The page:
Last year, the government started raising internal borrowing in early October. But this year, as the month draws to a close, the government has yet to decide when domestic debt will be increased.
The government of Sher Bahadur Deuba has reduced internal loans to be raised in the current fiscal year to 239 billion rupees through the 250 billion rupee replacement bill proposed by the previous government led by KP Sharma Oli . The replacement bill was approved by the House of Representatives on September 20 and by the National Assembly on September 24.
“The main reason for the delay is the amendment made to the previous budget, as it created uncertainty in the planning,” Hira Neupane, deputy secretary at the Bureau of Public Debt Management, told the Post. “As far as I know, the schedule for increasing internal lending has already reached the Ministry of Finance. The ministry is expected to make a decision on this within a week. “
Neupane added that the government could start increasing internal lending in mid-November.
But another office official told the Post on condition of anonymity that aside from the change in the budget, the current liquidity crisis in the banking system has also prompted the government to delay the schedule for increasing domestic lending.
According to the official, the open market operations committee headed by the vice-governor of Nepal Rastra Bank has already recommended the schedule for raising internal loans, and the loans would likely be taken out from Mangsir (after mid-November). .
“As per the recommendation, the government will not be increasing a large amount of debt anytime soon, as the banking system faces a shortage of loanable funds,” the official said. “As a first step, the government will issue debt securities to raise small amounts in the form of loans. When the liquidity situation improves with the increase in government spending, the larger amount of debt will be increased.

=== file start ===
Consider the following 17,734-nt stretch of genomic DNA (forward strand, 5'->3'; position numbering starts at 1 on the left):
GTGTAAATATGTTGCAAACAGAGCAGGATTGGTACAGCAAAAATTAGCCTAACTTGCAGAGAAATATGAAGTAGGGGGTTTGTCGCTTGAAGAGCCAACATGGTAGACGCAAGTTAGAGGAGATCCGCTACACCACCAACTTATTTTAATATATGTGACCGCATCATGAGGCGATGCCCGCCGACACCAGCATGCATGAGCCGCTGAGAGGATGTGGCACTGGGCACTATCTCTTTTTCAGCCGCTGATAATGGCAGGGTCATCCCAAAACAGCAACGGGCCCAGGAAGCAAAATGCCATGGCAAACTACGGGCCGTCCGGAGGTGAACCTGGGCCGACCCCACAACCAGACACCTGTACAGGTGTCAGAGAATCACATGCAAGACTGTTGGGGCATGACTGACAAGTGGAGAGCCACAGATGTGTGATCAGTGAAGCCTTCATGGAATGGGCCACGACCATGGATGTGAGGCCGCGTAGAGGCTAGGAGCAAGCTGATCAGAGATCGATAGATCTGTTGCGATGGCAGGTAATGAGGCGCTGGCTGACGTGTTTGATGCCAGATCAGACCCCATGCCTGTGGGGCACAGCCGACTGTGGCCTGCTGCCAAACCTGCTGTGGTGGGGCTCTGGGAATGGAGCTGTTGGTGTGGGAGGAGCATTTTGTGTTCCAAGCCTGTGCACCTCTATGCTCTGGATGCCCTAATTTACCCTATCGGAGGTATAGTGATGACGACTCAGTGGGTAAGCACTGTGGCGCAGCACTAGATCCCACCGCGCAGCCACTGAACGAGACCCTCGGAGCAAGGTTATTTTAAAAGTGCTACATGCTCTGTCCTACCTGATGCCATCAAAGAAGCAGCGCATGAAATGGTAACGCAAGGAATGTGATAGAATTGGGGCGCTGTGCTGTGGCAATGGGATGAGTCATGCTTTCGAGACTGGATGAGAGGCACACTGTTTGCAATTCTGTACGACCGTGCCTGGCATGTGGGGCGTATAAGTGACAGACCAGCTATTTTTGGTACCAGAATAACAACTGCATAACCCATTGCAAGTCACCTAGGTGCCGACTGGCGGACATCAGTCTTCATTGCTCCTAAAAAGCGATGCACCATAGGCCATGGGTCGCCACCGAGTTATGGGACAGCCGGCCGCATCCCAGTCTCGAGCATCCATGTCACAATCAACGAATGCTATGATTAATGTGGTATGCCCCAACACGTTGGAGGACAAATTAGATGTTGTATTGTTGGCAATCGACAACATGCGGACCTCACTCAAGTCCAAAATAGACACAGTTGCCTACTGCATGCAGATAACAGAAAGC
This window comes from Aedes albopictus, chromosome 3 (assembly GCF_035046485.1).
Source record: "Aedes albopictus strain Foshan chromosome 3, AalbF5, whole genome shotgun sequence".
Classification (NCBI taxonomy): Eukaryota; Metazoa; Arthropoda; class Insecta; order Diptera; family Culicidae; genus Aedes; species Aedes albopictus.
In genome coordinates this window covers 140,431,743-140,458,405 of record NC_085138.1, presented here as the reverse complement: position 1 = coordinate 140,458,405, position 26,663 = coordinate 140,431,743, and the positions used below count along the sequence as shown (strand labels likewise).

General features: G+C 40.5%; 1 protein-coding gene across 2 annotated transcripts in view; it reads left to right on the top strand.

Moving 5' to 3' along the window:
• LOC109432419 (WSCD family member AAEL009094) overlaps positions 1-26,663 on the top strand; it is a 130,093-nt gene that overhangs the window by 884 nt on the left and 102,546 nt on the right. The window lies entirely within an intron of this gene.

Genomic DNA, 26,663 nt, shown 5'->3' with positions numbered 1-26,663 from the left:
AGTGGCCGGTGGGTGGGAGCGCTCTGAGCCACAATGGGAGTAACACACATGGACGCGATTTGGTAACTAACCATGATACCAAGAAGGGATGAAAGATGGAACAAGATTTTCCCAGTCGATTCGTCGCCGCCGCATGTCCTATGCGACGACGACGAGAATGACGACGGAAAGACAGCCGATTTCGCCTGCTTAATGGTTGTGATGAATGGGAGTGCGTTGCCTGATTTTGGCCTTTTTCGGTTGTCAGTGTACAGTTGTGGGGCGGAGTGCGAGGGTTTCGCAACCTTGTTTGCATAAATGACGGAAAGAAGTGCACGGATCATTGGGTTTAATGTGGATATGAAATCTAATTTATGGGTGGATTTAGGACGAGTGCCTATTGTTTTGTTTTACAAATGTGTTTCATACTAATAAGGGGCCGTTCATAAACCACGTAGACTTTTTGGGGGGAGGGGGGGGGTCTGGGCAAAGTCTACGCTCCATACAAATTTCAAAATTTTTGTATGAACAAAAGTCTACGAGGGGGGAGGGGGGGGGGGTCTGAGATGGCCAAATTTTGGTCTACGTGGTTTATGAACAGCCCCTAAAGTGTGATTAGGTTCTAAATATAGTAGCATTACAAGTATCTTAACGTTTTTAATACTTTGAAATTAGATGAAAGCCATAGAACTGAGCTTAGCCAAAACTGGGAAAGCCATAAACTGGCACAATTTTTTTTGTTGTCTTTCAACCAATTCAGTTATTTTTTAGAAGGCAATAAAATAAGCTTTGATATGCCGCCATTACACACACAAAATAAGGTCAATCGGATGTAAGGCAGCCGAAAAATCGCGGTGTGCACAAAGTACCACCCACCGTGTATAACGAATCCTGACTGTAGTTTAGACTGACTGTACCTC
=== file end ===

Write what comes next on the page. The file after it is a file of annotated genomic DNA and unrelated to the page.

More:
Treasury bills, development bonds, citizens’ savings bonds, national savings bonds, and foreign employment savings bonds are debt instruments that governments have used to borrow internally.
According to the official, the open market operations committee is preparing first to raise small loans, because raising large amounts during a liquidity crisis requires higher interest rates.
The banking system is in a liquidity crisis due to excessive lending relative to the collection of deposits during the first three months of the current fiscal year.
According to the central bank, banks and financial institutions made loans of around Rs 326 billion in the first quarter of the current fiscal year, against deposit collections of around Rs 100 billion. As a result, the credit-to-deposit ratio of many banks has exceeded regulatory limits of 90%, effectively preventing them from making new loans without increasing their deposits. This has pushed up the interest rates on deposits and loans.
With remittances declining and government spending remaining low, deposits in the banking system have not been able to increase enough to balance excess lending.
According to the central bank, remittances fell 6.3 percent to 155.37 billion rupees. Overall government spending on Thursday stood at 15.46% of the total allocated budget and capital spending remained lower at 3.75% of the allocated amount, according to the Office of the Comptroller General of Finance, which is responsible for the maintenance of government revenue and expenditure records.
Officials admit that it is best to raise internal borrowing and consider the liquidity situation in the banking system and government spending.
“What are we doing by increasing internal lending if the government cannot spend the resources,” said Dev Kumar Dhakal, central bank spokesperson. “I think the timetable for increasing the debt was prepared by looking at both government spending and the cash flow shortage.”